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john, u mean me? maybe i should have left LFE out. it's the low bass when playing non-lfe sources (like cds) that are the problem w/ the sub crossovers. to just allow

one to adjust the sub out cut-off at the preamp level from say 80hz to 50hz would help that problem. i just leave the crossover on my sub switched out most of the time anyway.

then get some of that boominess w/ the conflict on the mains.

i believe there are receivers/preamps that allow to adjust the low bass freq level sub out cut-off out there. no?

forget the LFE. most receivers send all that to the sub out & not also to the main speaks.


Klipsch KLF-30 (front), KLF-C7, Cornwall I (rear)

Velodyne HGS-18 sub woofer

Monsterbass 400 sub interconnect & Monster S-12 cable

Sony STR-DE935 a/v receiver

Sony DVP-C650D cd/dvd player

Sony Trinitron 27" stereo tv

Toshiba hi-fi stereo vcr

Technics dual cassette deck

Technics direct drive turntable

Scientific Atlanta Explorer 2000 digital cable box

2nd room:

Klipsch RF-3 (front), RC-3, cheap little Technics (rear)

Kenwood KR-9600 AM/FM stereo receiver (vintage '75)

Teac PD-D1200 5-disk cd player

Sega Genesis game player

Sub: None yet

rock on!

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Exactly my point, John. That which I believe we consumers should seek is tantalizingly close. Unfortunately, the acoustic nightmare that can come from multiple subwoofers falls short of where we could be, at least in my six-sub experience.

With some exceptions due to content elections of sound engineers, the quality of "woofing reality" is compromised by not having the "directional aspects" of bass coming from strategically placed speakers (front r&l+c and rear r&l+c) and the "non-directional bass" flowing out of an ideally placed sub-array. Getting the first octave to meaningfully reach ones ears is neither easy nor cheap... trying to get it from six different directions does not seem practical without a better standard to allocate available bass waves.

And, Boa, thanks for getting your "coils" around this compromising bass chase from music to HT. Your eighteen incher has bought you more bass enjoyment than can be easily enjoyed. Rock on... with real rocks! HornEd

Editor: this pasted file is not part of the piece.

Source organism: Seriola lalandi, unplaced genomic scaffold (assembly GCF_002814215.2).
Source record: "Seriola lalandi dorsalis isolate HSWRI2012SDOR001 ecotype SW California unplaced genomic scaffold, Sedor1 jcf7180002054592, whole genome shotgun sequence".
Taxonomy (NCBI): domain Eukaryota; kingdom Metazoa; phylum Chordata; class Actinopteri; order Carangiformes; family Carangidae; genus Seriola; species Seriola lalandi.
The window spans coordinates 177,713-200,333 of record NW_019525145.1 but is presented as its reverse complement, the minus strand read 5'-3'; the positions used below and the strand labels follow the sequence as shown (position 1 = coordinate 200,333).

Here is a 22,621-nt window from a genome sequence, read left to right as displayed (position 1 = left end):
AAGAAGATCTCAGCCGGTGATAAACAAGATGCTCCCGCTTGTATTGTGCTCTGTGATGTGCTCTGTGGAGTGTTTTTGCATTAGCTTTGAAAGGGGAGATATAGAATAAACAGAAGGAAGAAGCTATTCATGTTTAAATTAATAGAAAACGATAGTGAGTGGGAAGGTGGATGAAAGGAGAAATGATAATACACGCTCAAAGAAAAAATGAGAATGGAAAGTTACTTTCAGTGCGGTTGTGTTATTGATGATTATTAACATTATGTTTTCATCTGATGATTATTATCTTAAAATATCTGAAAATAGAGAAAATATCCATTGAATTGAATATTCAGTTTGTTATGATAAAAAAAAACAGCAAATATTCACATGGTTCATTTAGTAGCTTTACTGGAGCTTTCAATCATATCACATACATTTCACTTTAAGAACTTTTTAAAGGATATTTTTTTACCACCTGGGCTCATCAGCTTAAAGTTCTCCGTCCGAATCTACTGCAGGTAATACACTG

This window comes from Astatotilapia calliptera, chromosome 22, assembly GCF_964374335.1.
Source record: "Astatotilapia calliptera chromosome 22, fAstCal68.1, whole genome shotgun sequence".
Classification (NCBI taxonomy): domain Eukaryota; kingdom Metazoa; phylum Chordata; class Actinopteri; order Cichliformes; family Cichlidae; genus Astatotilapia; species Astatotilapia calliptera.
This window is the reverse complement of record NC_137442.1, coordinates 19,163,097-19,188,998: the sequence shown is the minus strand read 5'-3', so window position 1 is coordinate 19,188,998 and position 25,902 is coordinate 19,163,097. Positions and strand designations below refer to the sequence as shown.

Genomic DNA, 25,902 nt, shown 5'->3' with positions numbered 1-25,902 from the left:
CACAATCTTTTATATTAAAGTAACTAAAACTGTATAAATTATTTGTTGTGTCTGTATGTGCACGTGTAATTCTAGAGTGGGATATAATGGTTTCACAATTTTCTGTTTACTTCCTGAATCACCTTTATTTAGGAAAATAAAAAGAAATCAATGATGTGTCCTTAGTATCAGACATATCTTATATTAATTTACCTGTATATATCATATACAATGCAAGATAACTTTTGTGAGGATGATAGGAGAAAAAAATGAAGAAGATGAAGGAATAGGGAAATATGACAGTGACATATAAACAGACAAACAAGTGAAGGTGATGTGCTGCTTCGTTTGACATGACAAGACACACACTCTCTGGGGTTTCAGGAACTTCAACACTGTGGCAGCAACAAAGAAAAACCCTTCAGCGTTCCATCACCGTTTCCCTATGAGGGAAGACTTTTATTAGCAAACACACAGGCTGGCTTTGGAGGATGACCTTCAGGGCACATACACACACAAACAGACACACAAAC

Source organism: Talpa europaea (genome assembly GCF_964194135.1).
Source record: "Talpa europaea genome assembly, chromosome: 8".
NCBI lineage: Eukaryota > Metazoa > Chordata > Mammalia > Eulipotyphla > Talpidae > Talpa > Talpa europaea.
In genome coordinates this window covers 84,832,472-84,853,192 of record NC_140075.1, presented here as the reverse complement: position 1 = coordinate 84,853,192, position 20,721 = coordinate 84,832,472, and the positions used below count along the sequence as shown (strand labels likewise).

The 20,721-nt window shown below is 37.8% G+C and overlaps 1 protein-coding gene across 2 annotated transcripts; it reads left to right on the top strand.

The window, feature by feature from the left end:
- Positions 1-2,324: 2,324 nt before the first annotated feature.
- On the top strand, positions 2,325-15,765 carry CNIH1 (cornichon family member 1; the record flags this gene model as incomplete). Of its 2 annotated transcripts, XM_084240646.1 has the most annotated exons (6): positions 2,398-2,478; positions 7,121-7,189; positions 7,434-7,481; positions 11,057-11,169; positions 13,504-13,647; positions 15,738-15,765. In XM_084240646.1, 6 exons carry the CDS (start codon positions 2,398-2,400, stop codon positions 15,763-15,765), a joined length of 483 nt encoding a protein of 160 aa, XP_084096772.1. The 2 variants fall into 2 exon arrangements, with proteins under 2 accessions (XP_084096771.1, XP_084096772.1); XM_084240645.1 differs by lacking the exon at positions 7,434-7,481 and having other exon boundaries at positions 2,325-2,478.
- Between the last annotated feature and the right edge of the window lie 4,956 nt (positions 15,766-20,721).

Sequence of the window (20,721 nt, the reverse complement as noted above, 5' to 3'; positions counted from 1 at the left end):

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what you're asking for is better bass management capabilities from a receiver to match your speakers? given that we can't control the mix (source), what else is there?

i don't see why there's a problem sending all

LFE(<120hz) only to sub preout. i wouldn't want my LFE also going to the mains, rears, or center channels. but then again i don't have additional subs connected to those channels smile.gif

on the other hand, i do see a problem with having a set(non-adjustable) cut-off point to the sub out on the low bass(music)/bass mgmt. on most of todays receivers.

that's why u see these sub/crossover problems & questions all over this BB. because of that incompatiability w/ the receiver's bass mgmt & the sub crossover when going between HT & music.

my original point was better bass management capabilities in a/v receivers/preamps to better comply w/ the various source/mixes & speaker set-ups out there.

now ed, if you're lobbying the sound engineers to take more of the LFE out of that .1 channel & relegate it to say the rear channels where your subs are hooked in...

well, if you're successful on that, at least i have cornwalls set to large back there biggrin.gif

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Boa, as you know, I have a mom whose 93 yr-old neural nets I try to stimulate through "natural" sounds accurately placed around our home theater environment. Obviously, content will always be a hassle as long as there is an "art" to portraying sound effects to virtual HT "existence." And my quarrel is not particularly with LFE for that was designed to solve theater economics... and only borrowed to augment certain HT situations.